Turning Silence Into Words

Saturday, March 24, 2012 / 12:26 PM

Photo by Grace Brown/Project Unbreakable
All it takes is two letters that can keep a person from feeling safe sometimes: it is because I am a fe-male, a wo-man, that I was taught to not get raped, not get assaulted, not get abused. Because I am a fe-male, I need to watch what I wear and be careful not to drink "too much." As a wo-man, I have to make sure I don't give someone a reason to take advantage of me, because they will. As a wo-man, I should keep my lips closed and my knees together, or else live with the consequences of another person's actions.

Two letters. That's all that keeps me from the privilege of the other sex, but it's two letters that should also keep me safe: N. O.


No, I don't want your catcalls and your stares and your hands on my body when I walk down the street or ride the subway. No, I'm not "asking for it" if my jeans are too tight or my shirt reveals "too much cleavage." No, I don't like the degredation and the intimidation and the demands to fuck you, because I am a person. I am a real person. I am somebody's daughter and sister and cousin and friend. I am a real person with emotions and thoughts and a career and a future, and, no, you are not welcome to ruin it.

Society tells me not to get raped, but I am telling you now: don't rape. Don't attack. Don't hoot and holler with your loud, booming voice, because I am not here for you. My life is for me.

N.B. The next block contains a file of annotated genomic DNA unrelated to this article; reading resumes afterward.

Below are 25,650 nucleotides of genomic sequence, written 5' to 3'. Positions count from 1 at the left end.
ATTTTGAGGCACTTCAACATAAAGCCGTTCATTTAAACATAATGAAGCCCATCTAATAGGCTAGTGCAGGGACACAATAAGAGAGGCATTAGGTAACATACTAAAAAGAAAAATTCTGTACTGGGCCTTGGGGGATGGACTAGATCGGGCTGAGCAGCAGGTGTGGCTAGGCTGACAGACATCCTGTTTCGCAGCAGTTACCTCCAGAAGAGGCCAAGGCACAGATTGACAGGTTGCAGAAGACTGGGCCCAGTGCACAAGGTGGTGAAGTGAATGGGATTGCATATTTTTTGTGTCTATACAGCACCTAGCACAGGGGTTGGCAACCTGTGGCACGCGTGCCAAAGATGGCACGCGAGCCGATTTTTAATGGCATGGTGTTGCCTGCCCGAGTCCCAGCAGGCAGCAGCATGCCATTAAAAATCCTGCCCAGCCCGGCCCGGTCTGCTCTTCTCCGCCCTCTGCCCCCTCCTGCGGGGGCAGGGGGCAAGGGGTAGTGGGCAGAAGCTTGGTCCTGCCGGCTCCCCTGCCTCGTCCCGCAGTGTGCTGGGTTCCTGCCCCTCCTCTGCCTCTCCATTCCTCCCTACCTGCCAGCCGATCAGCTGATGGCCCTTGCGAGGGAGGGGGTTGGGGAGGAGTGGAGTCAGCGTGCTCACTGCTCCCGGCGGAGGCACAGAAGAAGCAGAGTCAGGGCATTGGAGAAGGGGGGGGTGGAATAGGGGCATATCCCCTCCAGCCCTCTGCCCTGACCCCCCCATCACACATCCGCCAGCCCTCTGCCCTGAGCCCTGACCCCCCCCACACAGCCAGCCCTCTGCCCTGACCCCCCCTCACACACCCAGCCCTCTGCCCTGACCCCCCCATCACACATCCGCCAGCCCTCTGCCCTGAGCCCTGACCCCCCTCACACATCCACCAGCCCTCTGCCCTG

(Above: Safiya Washington and Kai Davis perform "Stares" - an incredible spoken word piece about both sides of receiving unwanted attention.)

Victims are not just fe-male; anyone can be a target, and we need to recognize that and not judge when anyone steps forward and says they've been attacked.

Assault, abuse, rape are all real. They all happen, and they happen to people you know, whether you know it or not. According to RAINN, somebody is sexually assaulted every two minutes in the U.S. Over half of these attacks are never reported and almost all rapists are never put in jail.

There is a desire in society to not talk about unpleasant matters, to not address the widespread existence of sexual violence. But we need to address this. We need to talk about it. No man or woman should have to ever feel scared to simply walk down a street. 

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